Excellent! But not really my point -- weddings tend to take place on the weekend. Even if you get something shipped to arrive on Saturday, chances are it won't arrive til the afternoon.

There's a lot of comfort in being able to go to the local camera store and rent a lens for a day or two (or buy one). Even if it's not an "I broke my lens the night before the wedding" thing… it could be a "the bride just told me she needs a fisheye photo of the whole wedding party and I don't have a fisheye lens" or some nonsense like that.

The best advice, of course, is to have redundancy in your lenses as well as flashes and bodies and stuff. Even if you can't afford 2 of each DA* or FA* or limited lens, at least have a couple of options for each range… even an 18-250 or something as an emergency backup is better than nothing.
04-16-2014, 11:49 AM   #28
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All these Nikon-rental tips are fine if you happen to live in a community that has a photo store that rents equipment. In general, your best line of defense for equipment failure is redundancy on all levels, even if you shoot Nikon or Canon.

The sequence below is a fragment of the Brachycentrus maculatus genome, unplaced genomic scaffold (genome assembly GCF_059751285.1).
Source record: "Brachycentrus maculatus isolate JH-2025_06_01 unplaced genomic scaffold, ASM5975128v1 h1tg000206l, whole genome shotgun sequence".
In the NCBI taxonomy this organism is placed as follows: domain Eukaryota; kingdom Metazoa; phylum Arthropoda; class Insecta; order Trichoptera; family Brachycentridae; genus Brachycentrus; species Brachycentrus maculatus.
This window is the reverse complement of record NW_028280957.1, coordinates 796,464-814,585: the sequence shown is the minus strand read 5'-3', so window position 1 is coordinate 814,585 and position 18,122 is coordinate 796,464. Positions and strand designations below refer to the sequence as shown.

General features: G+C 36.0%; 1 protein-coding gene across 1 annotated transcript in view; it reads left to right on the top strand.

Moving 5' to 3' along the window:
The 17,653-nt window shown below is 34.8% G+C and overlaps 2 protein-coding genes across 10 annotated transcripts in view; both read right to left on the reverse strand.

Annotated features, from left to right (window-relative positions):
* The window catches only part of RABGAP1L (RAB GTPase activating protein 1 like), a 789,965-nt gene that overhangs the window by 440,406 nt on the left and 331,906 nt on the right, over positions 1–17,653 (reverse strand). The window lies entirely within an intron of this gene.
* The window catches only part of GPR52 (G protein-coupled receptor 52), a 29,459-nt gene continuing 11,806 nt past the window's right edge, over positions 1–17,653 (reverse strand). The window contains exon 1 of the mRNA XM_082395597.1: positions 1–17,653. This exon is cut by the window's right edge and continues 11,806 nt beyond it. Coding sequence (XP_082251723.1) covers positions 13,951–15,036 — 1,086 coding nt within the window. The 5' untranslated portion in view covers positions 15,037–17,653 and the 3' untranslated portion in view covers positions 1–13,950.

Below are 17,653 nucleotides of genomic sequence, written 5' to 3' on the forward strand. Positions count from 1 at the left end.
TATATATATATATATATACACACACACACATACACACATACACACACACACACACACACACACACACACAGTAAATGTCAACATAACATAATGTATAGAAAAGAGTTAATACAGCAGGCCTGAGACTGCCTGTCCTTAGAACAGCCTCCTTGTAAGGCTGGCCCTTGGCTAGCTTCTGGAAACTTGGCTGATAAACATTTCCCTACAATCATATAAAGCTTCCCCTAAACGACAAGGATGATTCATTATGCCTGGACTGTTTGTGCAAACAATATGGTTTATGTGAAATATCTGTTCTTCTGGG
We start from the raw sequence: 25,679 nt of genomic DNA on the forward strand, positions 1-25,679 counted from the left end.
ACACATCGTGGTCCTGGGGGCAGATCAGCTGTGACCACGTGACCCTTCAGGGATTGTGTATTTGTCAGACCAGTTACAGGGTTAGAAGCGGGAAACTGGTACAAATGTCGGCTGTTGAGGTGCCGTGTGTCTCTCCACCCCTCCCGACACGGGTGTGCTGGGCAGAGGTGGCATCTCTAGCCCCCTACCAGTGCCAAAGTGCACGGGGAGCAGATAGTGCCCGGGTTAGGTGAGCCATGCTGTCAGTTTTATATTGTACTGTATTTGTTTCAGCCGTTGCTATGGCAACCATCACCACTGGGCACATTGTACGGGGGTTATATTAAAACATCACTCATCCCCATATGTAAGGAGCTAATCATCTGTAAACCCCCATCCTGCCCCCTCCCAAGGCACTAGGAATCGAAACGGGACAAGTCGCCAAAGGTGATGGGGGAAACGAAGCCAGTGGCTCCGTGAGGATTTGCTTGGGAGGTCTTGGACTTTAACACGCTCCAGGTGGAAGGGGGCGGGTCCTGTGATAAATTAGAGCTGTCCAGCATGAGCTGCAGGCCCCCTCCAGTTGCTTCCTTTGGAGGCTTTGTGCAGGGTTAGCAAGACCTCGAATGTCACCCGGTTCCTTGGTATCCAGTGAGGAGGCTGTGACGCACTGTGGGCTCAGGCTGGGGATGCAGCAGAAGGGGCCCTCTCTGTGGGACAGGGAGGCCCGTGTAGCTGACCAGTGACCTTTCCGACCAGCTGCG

04-16-2014, 01:31 PM   #29
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QuoteOriginally posted by bkpix Quote
All these Nikon-rental tips are fine if you happen to live in a community that has a photo store that rents equipment. In general, your best line of defense for equipment failure is redundancy on all levels, even if you shoot Nikon or Canon.
Exactly. Repair/replacement is the second line of defense. The first line of defense is redundancy, because even Nikon or Canon can't get you a replacement lens that fails you on the job.

And as a second line of defense, I still stand by my assertion that Amazon/B&H/et. al. have reduced Pentax's shortcomings when compared to Nikon and Canon in this regard.